<p>FS 2011</p>
<p>Stoch Modelle FV</p>
<p>liquidation-only trading, meaning trade to only close existing futures positions. The exchange increased the margins on silver, then Hunts defaulted on their margin obligations. They tried to issue bonds backed by their physical silver holdings, which the market interpreted as act of desperation and the price crashed. Sued by their co-conspirators, became bankrupt by 1990. 2.4. Traders A speculator is a trader who enters the futures market in pursuit of prot, accepting the risk. A hedger is a trader who trades futures to reduce some preexisting risk exposure. They are often producers or major users of a given commodity (e.g., a farmer may hedge by selling his anticipated harvest even before the farmer plants). They often trade through a brokerage rm. Arbitrageurs enter several contracts in dierent markets to exploit price uctuations. If a good had two prices, a trader can get an arbitrage prot a sure prot with no investment. But prices may dier because of transportation costs, etc.</p>
<p>Arbitrage = trading without investment that guarantees no loss with probability one and potential income with a non-zero probabilityTrading orders: market order (buy or sell at the best price currently available); limit order (maximum and minimum prices specied); short sale; stop order (activated when the price of a stock reaches a predetermined limit).</p>
<p>3. Hedging using futuresA company that is due to sell an asset takes a short futures position (short hedge). If the price goes down, the company loses on the sale, but makes a gain on the short futures position. If the price goes up, the company loses on futures and gains on sales. A company that is due to buy an asset takes a long hedge. Note: a futures hedge does not necessarily improve the nal outcome, it even makes it worse roughly 50% of the time. But it reduces the risk by making the outcome more certain. Example. Italian company expects to receive 50 million USD at the end of July. USD contracts have deliveries Mar, Jun, Sep, Dec. The company shorts four 12.5 million Sep USD contracts. In the end of Jul the company receives USD and closes out futures position. If the Sep futures price in Mar was 0.78 and the spot and futures price in Jul are 0.72 and 0.7250, then the gain on futures is 0.78-0.725=0.055 cents per USD. The eective price per USD will be 0.72+0.055=0.775. Rolling the hedge forward is achieved by entering successive futures contracts and closing out previous contracts. Optimal hedge ratio Hedge ratio h is the ratio of the size of the position taken in futures contracts to the size of the exposure. Let S be the change in spot price, S, during the life of the hedge; let F be the change in futures price, F , S , F are standard deviations of S and F and is the coecient of correlation.</p>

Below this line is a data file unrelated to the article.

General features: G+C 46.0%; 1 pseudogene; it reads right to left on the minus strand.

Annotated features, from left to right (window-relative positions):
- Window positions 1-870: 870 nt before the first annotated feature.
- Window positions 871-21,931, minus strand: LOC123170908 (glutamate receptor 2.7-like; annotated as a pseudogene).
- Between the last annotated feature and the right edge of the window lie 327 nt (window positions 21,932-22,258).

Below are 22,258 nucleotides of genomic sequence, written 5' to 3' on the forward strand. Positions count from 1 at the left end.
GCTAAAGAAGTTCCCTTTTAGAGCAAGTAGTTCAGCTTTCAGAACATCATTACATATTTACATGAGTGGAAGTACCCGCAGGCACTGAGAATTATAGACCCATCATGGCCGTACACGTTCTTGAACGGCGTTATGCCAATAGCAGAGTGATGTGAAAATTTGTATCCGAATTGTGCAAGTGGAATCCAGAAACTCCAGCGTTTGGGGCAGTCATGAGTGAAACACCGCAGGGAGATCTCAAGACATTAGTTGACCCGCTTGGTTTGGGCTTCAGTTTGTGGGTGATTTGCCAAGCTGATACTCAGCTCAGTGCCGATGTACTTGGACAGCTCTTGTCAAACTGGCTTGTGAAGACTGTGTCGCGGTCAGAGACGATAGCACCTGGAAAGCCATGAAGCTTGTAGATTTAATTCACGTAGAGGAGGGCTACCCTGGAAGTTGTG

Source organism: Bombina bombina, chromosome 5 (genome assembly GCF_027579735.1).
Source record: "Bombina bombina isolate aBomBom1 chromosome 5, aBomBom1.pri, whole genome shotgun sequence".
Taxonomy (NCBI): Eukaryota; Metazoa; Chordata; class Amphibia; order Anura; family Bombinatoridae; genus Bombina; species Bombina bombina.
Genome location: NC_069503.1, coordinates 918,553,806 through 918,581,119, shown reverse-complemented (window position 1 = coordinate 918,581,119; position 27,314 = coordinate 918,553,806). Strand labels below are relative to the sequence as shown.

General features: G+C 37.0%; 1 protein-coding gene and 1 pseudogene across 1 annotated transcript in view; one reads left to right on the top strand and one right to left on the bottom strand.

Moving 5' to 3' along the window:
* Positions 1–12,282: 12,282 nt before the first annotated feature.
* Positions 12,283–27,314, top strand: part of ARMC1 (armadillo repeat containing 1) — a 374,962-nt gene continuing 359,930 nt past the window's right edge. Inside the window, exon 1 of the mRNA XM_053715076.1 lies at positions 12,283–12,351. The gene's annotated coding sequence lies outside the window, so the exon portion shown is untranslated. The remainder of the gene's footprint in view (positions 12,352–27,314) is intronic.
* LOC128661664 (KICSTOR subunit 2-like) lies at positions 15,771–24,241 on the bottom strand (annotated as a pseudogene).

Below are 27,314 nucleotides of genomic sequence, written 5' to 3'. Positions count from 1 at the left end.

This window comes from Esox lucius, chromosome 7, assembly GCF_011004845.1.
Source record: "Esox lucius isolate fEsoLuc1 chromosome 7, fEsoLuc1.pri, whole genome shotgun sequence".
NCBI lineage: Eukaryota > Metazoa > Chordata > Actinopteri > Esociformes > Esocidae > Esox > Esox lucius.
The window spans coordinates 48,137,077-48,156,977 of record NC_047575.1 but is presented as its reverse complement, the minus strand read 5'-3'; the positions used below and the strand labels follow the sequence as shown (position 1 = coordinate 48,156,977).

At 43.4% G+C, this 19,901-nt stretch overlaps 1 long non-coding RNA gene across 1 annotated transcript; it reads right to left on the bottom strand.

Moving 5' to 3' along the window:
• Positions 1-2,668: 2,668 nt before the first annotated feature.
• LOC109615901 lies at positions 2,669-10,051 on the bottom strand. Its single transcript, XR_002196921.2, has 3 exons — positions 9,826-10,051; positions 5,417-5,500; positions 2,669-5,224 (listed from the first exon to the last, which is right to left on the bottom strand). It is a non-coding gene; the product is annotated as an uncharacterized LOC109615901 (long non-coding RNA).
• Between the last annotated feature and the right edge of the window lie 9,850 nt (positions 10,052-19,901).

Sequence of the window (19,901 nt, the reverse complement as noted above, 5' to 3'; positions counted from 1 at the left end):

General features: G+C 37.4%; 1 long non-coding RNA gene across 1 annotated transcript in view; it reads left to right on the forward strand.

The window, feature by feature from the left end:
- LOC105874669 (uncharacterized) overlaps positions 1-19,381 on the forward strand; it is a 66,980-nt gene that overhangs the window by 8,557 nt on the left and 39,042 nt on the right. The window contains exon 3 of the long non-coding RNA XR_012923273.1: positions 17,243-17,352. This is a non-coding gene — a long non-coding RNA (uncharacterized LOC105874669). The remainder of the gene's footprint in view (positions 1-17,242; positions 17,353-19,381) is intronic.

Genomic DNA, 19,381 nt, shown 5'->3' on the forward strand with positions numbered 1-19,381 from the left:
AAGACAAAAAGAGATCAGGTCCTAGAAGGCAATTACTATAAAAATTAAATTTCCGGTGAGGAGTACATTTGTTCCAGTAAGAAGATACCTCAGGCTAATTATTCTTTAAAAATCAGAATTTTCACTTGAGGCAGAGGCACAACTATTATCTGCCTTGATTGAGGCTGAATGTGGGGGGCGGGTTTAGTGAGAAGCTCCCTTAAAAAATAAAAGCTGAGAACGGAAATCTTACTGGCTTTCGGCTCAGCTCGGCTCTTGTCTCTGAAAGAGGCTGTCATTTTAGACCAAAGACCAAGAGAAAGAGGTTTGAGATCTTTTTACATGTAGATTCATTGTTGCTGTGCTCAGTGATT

<p>6</p>
<p>FS 2011</p>
<p>Stoch Modelle FV</p>
<p>For a short hedge the eective price obtained is S2 + h(F1 F2 ), so that change of total value S hF (and hF S for a long hedge). The variance of the change of value (in either case) is2 2 S + h2 F 2hS F ,</p>
<p>which is minimised if h=</p>
<p>S . F</p>
<p>The optimal h = 1 if the futures prices mirror the spot price perfectly.</p>
<p>4. Futures pricesNewspaper quotes First line: nearby contract, then distant or deferred contracts; opening, high, low prices; settlement price (at the close of trading); change in the settlement price from the previous day; open interest (the number of futures contracts for which delivery is currently obligated). Example. A buys and B sells one contract, the open interest is one; C buys and D sells 3 contracts, the open interest is 4; then A sells and D buys 1 contract, the open interest is 3. Basis is current cash price minus futures price. In a normal market the prices for more distant futures are higher, while in the inverted market the distant future prices are lower.</p>